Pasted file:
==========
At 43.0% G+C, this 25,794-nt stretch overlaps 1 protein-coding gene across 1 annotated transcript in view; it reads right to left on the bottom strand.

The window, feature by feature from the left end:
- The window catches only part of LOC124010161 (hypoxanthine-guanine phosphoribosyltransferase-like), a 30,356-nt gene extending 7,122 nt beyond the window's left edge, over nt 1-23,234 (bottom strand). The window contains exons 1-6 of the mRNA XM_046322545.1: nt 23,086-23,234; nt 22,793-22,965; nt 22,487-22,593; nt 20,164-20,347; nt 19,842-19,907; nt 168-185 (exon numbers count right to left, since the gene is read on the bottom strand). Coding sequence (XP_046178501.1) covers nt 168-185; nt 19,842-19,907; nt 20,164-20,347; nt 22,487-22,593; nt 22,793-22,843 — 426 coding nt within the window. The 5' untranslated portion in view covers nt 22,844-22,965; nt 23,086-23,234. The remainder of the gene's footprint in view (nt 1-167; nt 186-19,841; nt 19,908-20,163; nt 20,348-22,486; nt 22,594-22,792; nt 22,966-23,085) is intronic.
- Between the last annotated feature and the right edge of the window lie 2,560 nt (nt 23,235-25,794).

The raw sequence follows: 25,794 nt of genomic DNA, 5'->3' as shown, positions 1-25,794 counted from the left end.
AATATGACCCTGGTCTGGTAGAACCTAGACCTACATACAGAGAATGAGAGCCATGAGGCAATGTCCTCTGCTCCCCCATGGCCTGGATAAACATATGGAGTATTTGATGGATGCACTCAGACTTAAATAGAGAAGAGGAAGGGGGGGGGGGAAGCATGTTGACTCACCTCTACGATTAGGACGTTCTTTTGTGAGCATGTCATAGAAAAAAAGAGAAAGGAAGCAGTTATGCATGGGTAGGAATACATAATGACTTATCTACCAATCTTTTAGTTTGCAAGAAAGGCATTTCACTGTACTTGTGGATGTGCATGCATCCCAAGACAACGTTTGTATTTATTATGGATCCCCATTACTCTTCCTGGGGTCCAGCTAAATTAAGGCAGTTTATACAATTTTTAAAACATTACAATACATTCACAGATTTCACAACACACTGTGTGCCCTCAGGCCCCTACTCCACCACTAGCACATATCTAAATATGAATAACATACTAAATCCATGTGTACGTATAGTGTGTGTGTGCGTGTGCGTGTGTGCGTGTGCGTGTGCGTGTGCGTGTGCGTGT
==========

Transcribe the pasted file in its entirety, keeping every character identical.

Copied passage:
At 43.0% G+C, this 25,794-nt stretch overlaps 1 protein-coding gene across 1 annotated transcript in view; it reads right to left on the bottom strand.

The window, feature by feature from the left end:
- The window catches only part of LOC124010161 (hypoxanthine-guanine phosphoribosyltransferase-like), a 30,356-nt gene extending 7,122 nt beyond the window's left edge, over nt 1-23,234 (bottom strand). The window contains exons 1-6 of the mRNA XM_046322545.1: nt 23,086-23,234; nt 22,793-22,965; nt 22,487-22,593; nt 20,164-20,347; nt 19,842-19,907; nt 168-185 (exon numbers count right to left, since the gene is read on the bottom strand). Coding sequence (XP_046178501.1) covers nt 168-185; nt 19,842-19,907; nt 20,164-20,347; nt 22,487-22,593; nt 22,793-22,843 — 426 coding nt within the window. The 5' untranslated portion in view covers nt 22,844-22,965; nt 23,086-23,234. The remainder of the gene's footprint in view (nt 1-167; nt 186-19,841; nt 19,908-20,163; nt 20,348-22,486; nt 22,594-22,792; nt 22,966-23,085) is intronic.
- Between the last annotated feature and the right edge of the window lie 2,560 nt (nt 23,235-25,794).

The raw sequence follows: 25,794 nt of genomic DNA, 5'->3' as shown, positions 1-25,794 counted from the left end.
AATATGACCCTGGTCTGGTAGAACCTAGACCTACATACAGAGAATGAGAGCCATGAGGCAATGTCCTCTGCTCCCCCATGGCCTGGATAAACATATGGAGTATTTGATGGATGCACTCAGACTTAAATAGAGAAGAGGAAGGGGGGGGGGGAAGCATGTTGACTCACCTCTACGATTAGGACGTTCTTTTGTGAGCATGTCATAGAAAAAAAGAGAAAGGAAGCAGTTATGCATGGGTAGGAATACATAATGACTTATCTACCAATCTTTTAGTTTGCAAGAAAGGCATTTCACTGTACTTGTGGATGTGCATGCATCCCAAGACAACGTTTGTATTTATTATGGATCCCCATTACTCTTCCTGGGGTCCAGCTAAATTAAGGCAGTTTATACAATTTTTAAAACATTACAATACATTCACAGATTTCACAACACACTGTGTGCCCTCAGGCCCCTACTCCACCACTAGCACATATCTAAATATGAATAACATACTAAATCCATGTGTACGTATAGTGTGTGTGTGCGTGTGCGTGTGTGCGTGTGCGTGTGCGTGTGCGTGTGCGTGT